My thought is that a new author can do more to promote their books than simple book signings. Look at setting up a webpage, get involved in social media, and figure out who is really your fan base. Once you have those figured out, you can then determine how to make a book signing work for you. Until then, you're simply not using book signings effectively.

© 2014 MH Bonham


This website uses cookies

As a user in the EEA, your approval is needed on a few things. To provide a better website experience, uses cookies (and other similar technologies) and may collect, process, and share personal data. Please choose which areas of our service you consent to our doing so.

For more information on managing or withdrawing consents and how we handle data, visit our Privacy Policy at:

Show Details
HubPages Device IDThis is used to identify particular browsers or devices when the access the service, and is used for security reasons.
LoginThis is necessary to sign in to the HubPages Service.
Google RecaptchaThis is used to prevent bots and spam. (Privacy Policy)
AkismetThis is used to detect comment spam. (Privacy Policy)
HubPages Google AnalyticsThis is used to provide data on traffic to our website, all personally identifyable data is anonymized. (Privacy Policy)
HubPages Traffic PixelThis is used to collect data on traffic to articles and other pages on our site. Unless you are signed in to a HubPages account, all personally identifiable information is anonymized.
Amazon Web ServicesThis is a cloud services platform that we used to host our service. (Privacy Policy)
CloudflareThis is a cloud CDN service that we use to efficiently deliver files required for our service to operate such as javascript, cascading style sheets, images, and videos. (Privacy Policy)
Google Hosted LibrariesJavascript software libraries such as jQuery are loaded at endpoints on the or domains, for performance and efficiency reasons. (Privacy Policy)
Google Custom SearchThis is feature allows you to search the site. (Privacy Policy)
Google MapsSome articles have Google Maps embedded in them. (Privacy Policy)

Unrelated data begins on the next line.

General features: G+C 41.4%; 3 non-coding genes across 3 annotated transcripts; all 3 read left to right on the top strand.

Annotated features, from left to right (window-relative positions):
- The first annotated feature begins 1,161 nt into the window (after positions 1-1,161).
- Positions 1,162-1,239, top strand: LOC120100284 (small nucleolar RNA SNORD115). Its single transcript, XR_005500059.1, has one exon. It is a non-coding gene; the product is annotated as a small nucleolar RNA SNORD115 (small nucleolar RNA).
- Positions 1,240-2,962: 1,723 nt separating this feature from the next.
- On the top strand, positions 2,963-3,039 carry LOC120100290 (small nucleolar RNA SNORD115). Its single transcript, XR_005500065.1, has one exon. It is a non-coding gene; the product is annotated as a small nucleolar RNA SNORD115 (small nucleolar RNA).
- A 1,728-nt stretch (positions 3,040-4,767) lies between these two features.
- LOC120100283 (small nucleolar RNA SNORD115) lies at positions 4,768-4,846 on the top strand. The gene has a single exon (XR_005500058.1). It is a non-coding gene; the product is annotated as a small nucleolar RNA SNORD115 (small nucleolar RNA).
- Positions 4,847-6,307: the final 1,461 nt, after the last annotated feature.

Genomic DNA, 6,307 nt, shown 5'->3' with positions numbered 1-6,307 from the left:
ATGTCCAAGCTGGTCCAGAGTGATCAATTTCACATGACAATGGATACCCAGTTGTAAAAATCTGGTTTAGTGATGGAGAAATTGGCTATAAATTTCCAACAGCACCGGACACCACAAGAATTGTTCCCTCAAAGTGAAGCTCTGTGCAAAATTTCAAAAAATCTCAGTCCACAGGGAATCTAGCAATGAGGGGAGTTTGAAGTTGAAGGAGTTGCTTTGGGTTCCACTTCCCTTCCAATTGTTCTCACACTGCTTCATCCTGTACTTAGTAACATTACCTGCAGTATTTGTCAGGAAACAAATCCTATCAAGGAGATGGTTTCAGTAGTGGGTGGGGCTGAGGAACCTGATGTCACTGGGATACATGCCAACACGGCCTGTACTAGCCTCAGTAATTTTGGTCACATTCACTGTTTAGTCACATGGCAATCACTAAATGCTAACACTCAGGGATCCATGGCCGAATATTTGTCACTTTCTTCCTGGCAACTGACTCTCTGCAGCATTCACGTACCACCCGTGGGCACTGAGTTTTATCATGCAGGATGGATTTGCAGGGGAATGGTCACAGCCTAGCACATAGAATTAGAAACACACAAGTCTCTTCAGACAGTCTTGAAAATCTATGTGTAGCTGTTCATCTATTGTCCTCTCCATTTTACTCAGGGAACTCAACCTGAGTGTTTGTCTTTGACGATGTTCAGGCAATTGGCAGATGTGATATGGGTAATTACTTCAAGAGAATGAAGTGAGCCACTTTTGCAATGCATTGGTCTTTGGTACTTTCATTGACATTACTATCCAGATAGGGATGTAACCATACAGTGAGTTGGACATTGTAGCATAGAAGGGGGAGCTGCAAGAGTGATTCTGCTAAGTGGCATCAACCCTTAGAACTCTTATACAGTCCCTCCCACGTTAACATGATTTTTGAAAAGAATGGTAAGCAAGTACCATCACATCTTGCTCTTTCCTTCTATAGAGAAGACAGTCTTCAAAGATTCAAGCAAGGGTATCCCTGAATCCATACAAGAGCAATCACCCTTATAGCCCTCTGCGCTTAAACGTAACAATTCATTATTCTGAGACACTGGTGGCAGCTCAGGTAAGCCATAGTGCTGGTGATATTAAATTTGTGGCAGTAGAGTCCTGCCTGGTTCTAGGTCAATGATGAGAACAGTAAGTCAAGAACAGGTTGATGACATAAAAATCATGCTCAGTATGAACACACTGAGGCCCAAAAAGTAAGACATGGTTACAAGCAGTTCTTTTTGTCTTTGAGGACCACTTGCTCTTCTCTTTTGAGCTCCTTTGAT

Google ChartsThis is used to display charts and graphs on articles and the author center. (Privacy Policy)
Google AdSense Host APIThis service allows you to sign up for or associate a Google AdSense account with HubPages, so that you can earn money from ads on your articles. No data is shared unless you engage with this feature. (Privacy Policy)
Google YouTubeSome articles have YouTube videos embedded in them. (Privacy Policy)
VimeoSome articles have Vimeo videos embedded in them. (Privacy Policy)
PaypalThis is used for a registered author who enrolls in the HubPages Earnings program and requests to be paid via PayPal. No data is shared with Paypal unless you engage with this feature. (Privacy Policy)
Facebook LoginYou can use this to streamline signing up for, or signing in to your Hubpages account. No data is shared with Facebook unless you engage with this feature. (Privacy Policy)
MavenThis supports the Maven widget and search functionality. (Privacy Policy)
Google AdSenseThis is an ad network. (Privacy Policy)
Google DoubleClickGoogle provides ad serving technology and runs an ad network. (Privacy Policy)
Index ExchangeThis is an ad network. (Privacy Policy)
SovrnThis is an ad network. (Privacy Policy)
Facebook AdsThis is an ad network. (Privacy Policy)
Amazon Unified Ad MarketplaceThis is an ad network. (Privacy Policy)
AppNexusThis is an ad network. (Privacy Policy)
OpenxThis is an ad network. (Privacy Policy)
Rubicon ProjectThis is an ad network. (Privacy Policy)
TripleLiftThis is an ad network. (Privacy Policy)
Say MediaWe partner with Say Media to deliver ad campaigns on our sites. (Privacy Policy)
Remarketing PixelsWe may use remarketing pixels from advertising networks such as Google AdWords, Bing Ads, and Facebook in order to advertise the HubPages Service to people that have visited our sites.
Conversion Tracking PixelsWe may use conversion tracking pixels from advertising networks such as Google AdWords, Bing Ads, and Facebook in order to identify when an advertisement has successfully resulted in the desired action, such as signing up for the HubPages Service or publishing an article on the HubPages Service.
Author Google AnalyticsThis is used to provide traffic data and reports to the authors of articles on the HubPages Service. (Privacy Policy)
ComscoreComScore is a media measurement and analytics company providing marketing data and analytics to enterprises, media and advertising agencies, and publishers. Non-consent will result in ComScore only processing obfuscated personal data. (Privacy Policy)
Amazon Tracking PixelSome articles display amazon products as part of the Amazon Affiliate program, this pixel provides traffic statistics for those products (Privacy Policy)
ClickscoThis is a data management platform studying reader behavior (Privacy Policy)